• Anonymous says:

            No one denies the effort on LC or Brac, but where its at its worst, (on Grand Cayman) there is absolutely no effective protection, especially at night. Anyone that lives in East End, will tell you that closed seasons and bans do not apply to them. Turtle, conch, lobster and grouper are always fair game to the folk of EE, so you need to wise up to the simple fact that you can slap yourselves and the ‘fisherfolk’ on the back with these successes, but the failure to enforce the marine laws on GC is real and devastating.
            Nassau Grouper are extremely rare on GC, and were obviously in serious danger on LC and Brac because of man’s greed and ignorance. Stop praising those who are responsible for their destruction and concentrate on catching those responsible.
            As for angsty comments, what exactly are you doing, apart from sitting on your rear replying to us ignorant types?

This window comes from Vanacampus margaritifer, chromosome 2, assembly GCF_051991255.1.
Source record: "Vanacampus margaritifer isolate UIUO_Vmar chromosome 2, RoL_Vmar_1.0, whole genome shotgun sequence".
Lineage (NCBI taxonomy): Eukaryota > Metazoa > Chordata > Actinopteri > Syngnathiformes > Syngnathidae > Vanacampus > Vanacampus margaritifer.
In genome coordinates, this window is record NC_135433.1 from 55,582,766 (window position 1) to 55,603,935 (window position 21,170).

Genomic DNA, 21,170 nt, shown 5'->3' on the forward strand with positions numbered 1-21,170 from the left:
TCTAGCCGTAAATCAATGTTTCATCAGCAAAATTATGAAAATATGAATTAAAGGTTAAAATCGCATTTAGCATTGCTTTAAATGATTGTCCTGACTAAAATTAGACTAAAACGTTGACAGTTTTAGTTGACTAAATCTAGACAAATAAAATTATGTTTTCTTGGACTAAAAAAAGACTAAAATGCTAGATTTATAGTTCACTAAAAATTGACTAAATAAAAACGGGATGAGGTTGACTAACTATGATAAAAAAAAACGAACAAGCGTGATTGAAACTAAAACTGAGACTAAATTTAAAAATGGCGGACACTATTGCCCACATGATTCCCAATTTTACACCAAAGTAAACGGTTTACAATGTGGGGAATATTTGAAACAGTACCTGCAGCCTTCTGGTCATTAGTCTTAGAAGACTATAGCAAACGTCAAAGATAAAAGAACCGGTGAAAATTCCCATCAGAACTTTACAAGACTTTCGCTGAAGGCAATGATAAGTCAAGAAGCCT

4. Anonymous says:

    Come next spawning season (and thereafter) I would hope vessels from the DOE/Marine Police/Coastguard will be stationed at / around these sites for the entire duration of said season because if some fisherman hear this story it will be a green light in their little minds to resume….

    • Anonymous says:

      1:55 They will be. The spawning events for the Nassau grouper are short and predictable. They call it “grouper moon” for a reason and the DOE is out there surveying the main SPAG sites for the duration of the event.

      • Anonymous says:

        That’s the point, they survey NOT enforce the law. Do you seriously believe poachers only work during the day? You delusional fool!!!
        DOE don’t have either the resources or staff to guard these areas 24/7, get real.

  5. Anonymous says:

    This is one of those moments where as a community we got it right. Our local fishermen generally respect their environment and there only a few of our locals who do not respect restrictions put in place. The restaurants also stopped serving grouper in support of the initiative to save the grouper. Wonderful report. Another reason I love living here.

    • Anonymous says:

      Now if we can just get the supermarkets to stop selling it.

      • Anonymous says:

        More importantly, certain local restaurants that actively encourage it along with the purchase of conch / lobster out of season / in excess of daily limits……..

  6. Anonymous says:

    Does anyone know what is happening with the spawning sites around Grand Cayman